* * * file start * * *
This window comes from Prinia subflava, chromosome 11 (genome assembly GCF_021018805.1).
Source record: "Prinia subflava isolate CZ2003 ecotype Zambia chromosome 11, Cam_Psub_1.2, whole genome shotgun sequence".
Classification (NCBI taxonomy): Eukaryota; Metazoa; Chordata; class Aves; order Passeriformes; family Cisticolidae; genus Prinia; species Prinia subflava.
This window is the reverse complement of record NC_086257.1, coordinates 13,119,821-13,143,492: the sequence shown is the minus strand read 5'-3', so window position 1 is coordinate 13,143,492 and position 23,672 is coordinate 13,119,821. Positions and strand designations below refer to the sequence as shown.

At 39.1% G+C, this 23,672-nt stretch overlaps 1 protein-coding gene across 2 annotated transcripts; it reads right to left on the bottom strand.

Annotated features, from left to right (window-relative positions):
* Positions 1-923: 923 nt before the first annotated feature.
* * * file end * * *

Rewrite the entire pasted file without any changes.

This window comes from Prinia subflava, chromosome 11 (genome assembly GCF_021018805.1).
Source record: "Prinia subflava isolate CZ2003 ecotype Zambia chromosome 11, Cam_Psub_1.2, whole genome shotgun sequence".
Classification (NCBI taxonomy): Eukaryota; Metazoa; Chordata; class Aves; order Passeriformes; family Cisticolidae; genus Prinia; species Prinia subflava.
This window is the reverse complement of record NC_086257.1, coordinates 13,119,821-13,143,492: the sequence shown is the minus strand read 5'-3', so window position 1 is coordinate 13,143,492 and position 23,672 is coordinate 13,119,821. Positions and strand designations below refer to the sequence as shown.

At 39.1% G+C, this 23,672-nt stretch overlaps 1 protein-coding gene across 2 annotated transcripts; it reads right to left on the bottom strand.

Annotated features, from left to right (window-relative positions):
* Positions 1-923: 923 nt before the first annotated feature.